Boosting productivity and increasing labour market participation would sustain Switzerland’s high living standards


14/03/2024 - Switzerland has shown remarkable strength during the COVID-19 pandemic and the recent turmoil in energy markets following Russia’s war of aggression against Ukraine. With a dynamic economy, a highly skilled workforce and prudent macroeconomic policies, unemployment and inflation are low, and living standards are among the highest in the OECD.

The latest OECD Economic Survey of Switzerland expects Swiss gross domestic product (GDP) growth to remain moderate at 0.9% in 2024 but to pick up again to 1.4% in 2025. Inflation, though down from its levels in 2022, will temporarily rise again above 2% over the course of 2024, pushed up by rent and electricity price increases as well as changes to value-added tax rates, before declining in early 2025.

Thanks to a strong fiscal framework, Switzerland’s fiscal position is solid. The public debt-to-GDP ratio, at 37% in 2023, is low by international standards. Addressing growing spending pressures from population ageing and the green transition would help to ensure fiscal sustainability. Systematic spending reviews could identify fiscal savings, while broadening the base and increasing the rate of the value-added tax as well as increasing taxes on immovable property could help to raise revenues.

Geopolitical tensions, shifts in trade patterns and tight financing conditions are raising challenges to growth. In this context, Switzerland’s commitment to the rules-based trading system is highly welcome. Further enhancing economic integration with key trading partners and facilitating the diversification of supply chains by extending and deepening free trade agreements would allow the country to maintain its high productivity. Reducing the administrative burden and increasing competition would improve the framework conditions for businesses.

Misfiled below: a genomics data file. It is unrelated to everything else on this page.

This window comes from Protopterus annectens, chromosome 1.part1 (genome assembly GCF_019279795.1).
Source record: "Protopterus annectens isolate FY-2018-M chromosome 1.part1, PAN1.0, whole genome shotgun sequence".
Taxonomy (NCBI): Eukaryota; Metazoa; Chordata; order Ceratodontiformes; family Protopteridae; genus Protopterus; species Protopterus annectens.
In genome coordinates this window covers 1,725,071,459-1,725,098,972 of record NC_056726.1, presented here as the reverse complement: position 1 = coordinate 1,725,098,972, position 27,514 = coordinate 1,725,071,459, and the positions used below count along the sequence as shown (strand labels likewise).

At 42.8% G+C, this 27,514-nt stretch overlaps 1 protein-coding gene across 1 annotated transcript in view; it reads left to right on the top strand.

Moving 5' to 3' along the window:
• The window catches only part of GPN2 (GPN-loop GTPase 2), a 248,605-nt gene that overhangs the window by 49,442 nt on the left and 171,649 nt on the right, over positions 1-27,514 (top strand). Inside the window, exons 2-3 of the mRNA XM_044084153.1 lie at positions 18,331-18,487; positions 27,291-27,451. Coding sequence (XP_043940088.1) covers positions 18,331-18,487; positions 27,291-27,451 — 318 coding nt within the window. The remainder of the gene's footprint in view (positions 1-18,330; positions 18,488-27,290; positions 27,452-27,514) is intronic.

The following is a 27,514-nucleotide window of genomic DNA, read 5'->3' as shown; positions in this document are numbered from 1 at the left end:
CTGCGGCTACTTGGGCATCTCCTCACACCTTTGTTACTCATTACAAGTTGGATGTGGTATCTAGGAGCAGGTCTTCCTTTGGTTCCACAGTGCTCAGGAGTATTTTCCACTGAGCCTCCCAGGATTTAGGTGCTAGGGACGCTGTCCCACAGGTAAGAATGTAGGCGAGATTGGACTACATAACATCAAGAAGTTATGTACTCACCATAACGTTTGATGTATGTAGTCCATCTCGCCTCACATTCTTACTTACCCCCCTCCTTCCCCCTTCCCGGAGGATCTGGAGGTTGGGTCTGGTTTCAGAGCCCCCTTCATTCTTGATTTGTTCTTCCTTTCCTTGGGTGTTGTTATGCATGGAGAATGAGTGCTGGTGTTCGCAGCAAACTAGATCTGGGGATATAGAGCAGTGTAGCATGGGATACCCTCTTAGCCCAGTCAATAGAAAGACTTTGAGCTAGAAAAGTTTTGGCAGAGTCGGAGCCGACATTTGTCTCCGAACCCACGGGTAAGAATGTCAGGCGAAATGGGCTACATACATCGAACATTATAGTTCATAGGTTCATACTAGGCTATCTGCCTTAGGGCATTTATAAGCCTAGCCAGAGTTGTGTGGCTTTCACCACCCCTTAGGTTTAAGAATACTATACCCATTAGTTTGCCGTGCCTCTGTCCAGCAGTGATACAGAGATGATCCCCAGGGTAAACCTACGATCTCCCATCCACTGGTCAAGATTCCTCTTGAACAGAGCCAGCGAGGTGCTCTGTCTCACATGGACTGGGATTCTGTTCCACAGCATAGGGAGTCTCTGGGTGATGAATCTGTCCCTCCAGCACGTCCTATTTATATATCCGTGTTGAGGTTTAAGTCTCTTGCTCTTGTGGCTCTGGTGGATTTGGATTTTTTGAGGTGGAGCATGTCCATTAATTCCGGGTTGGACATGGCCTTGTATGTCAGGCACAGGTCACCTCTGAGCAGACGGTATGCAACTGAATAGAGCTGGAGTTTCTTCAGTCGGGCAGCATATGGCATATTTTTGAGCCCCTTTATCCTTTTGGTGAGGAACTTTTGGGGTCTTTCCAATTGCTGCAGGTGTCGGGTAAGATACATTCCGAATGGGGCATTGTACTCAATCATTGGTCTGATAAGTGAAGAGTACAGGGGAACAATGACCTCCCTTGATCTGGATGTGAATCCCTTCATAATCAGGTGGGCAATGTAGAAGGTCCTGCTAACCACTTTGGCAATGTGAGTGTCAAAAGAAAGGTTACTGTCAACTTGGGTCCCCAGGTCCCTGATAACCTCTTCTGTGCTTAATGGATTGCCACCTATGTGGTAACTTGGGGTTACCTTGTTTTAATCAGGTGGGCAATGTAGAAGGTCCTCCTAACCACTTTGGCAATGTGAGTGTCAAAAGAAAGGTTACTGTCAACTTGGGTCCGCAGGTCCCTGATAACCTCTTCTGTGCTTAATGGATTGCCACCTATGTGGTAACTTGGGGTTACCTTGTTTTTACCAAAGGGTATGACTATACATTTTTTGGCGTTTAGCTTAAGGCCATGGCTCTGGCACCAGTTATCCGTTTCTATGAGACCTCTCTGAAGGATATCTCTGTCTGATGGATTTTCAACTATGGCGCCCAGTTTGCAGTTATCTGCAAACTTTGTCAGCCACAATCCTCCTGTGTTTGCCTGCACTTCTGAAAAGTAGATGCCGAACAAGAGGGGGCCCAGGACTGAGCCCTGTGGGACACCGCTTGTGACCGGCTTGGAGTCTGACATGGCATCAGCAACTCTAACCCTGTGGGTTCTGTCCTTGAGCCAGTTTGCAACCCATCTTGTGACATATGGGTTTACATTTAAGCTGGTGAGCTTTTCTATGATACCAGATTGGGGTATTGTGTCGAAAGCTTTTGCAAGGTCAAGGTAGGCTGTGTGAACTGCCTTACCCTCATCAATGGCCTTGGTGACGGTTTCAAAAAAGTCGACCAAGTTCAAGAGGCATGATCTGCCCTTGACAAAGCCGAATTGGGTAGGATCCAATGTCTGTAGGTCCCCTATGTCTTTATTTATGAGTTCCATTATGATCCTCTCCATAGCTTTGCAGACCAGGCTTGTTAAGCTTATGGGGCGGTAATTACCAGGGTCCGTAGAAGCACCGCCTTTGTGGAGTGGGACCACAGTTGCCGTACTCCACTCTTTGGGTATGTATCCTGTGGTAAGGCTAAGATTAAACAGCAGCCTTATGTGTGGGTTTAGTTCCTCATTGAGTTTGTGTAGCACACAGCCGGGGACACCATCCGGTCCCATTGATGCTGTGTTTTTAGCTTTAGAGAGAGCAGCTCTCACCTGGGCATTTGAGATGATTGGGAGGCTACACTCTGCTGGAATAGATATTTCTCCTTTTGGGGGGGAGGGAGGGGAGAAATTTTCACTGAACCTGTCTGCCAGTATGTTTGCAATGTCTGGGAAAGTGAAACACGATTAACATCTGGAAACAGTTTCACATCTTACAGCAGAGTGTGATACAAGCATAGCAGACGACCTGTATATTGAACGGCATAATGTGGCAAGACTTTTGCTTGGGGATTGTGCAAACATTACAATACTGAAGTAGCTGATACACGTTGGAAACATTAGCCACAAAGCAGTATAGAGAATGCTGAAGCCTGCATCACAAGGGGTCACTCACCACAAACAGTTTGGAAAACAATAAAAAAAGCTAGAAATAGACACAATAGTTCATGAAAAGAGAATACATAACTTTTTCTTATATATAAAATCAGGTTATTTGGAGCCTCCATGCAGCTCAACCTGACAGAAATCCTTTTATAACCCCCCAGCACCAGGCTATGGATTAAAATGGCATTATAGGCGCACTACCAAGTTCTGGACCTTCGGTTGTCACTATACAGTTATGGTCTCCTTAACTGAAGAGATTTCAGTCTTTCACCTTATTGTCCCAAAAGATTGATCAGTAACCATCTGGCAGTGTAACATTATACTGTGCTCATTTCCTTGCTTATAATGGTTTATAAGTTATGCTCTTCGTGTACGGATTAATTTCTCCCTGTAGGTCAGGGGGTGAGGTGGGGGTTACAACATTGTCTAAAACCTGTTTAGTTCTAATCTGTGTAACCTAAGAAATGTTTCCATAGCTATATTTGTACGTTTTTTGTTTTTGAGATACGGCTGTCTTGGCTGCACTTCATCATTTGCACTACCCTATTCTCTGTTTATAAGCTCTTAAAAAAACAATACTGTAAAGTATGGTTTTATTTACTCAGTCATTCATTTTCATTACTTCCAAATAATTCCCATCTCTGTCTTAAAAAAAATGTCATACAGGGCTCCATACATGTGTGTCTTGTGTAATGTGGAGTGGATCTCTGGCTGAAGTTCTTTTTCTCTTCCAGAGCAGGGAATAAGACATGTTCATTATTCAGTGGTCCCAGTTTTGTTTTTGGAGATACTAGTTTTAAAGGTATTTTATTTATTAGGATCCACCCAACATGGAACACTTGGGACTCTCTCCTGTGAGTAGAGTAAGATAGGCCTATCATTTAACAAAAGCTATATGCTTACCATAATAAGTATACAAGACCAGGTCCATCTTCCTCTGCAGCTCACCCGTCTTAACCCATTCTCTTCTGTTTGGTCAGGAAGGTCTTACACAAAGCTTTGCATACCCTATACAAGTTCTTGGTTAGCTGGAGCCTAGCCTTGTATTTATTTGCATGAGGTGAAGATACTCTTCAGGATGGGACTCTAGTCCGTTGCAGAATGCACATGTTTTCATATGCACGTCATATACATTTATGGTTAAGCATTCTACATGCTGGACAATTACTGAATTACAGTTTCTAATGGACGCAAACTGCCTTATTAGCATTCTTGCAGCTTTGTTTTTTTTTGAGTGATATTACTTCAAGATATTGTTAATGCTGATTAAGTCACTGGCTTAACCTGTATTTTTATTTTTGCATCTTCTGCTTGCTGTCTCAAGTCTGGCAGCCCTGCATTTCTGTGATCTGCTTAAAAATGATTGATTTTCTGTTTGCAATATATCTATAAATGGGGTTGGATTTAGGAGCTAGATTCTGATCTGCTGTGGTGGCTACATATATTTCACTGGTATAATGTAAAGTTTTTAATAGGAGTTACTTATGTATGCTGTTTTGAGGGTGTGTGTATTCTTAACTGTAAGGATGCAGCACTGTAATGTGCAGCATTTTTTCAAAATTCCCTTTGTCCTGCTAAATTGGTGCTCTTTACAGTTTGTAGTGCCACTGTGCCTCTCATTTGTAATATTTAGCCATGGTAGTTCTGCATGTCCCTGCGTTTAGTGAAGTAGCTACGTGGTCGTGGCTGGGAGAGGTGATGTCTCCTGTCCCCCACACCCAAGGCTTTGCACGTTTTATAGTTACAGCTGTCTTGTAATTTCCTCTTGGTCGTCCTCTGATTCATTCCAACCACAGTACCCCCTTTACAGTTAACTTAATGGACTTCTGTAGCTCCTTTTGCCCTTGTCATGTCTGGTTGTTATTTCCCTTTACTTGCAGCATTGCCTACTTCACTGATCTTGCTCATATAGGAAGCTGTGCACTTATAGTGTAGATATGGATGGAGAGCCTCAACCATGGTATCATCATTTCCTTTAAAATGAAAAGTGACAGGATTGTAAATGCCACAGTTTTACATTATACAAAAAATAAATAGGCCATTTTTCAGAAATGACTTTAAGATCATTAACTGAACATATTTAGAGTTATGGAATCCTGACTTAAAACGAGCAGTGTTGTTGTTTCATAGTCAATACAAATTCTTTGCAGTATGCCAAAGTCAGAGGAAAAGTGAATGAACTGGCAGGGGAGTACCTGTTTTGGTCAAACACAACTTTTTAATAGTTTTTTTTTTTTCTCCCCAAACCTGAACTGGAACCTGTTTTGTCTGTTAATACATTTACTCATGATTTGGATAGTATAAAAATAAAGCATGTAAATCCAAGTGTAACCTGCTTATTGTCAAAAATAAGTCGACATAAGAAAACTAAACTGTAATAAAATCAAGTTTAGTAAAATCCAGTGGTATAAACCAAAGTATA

Switzerland has a comprehensive stockpiling system and detailed plans to deal with supply chain disruptions of essential goods and services. Maintaining crisis management systems can dampen the adverse effects of crises on the domestic economy, help to protect vulnerable households, ensure rapid economic recoveries and raise long-term growth.

To counter the effects of a rapidly ageing workforce, Switzerland should increase the labour market participation of women, older workers and immigrants. Reforming the tax and benefits system to reduce disincentives to work for second earners would encourage higher labour incomes for women. Continuing expanding the supply of childcare and reducing its costs would help mothers return to work full-time. Introducing more flexibility to combine retirement and work would encourage longer working lives. Allowing international students from non-EU countries more time to find a job after completing their studies would facilitate their labour market access.

Tackling climate change is a key challenge for Switzerland as an Alpine country which is strongly impacted by climate change. Switzerland has the lowest greenhouse gas emissions per unit of GDP in the OECD, but emissions reductions will have to accelerate markedly to achieve net-zero by 2050. This will require a further strengthening of carbon pricing as well as large investments in renewables, such as solar and wind.

See a Survey Overview with key findings and charts (this link can be used in media articles).

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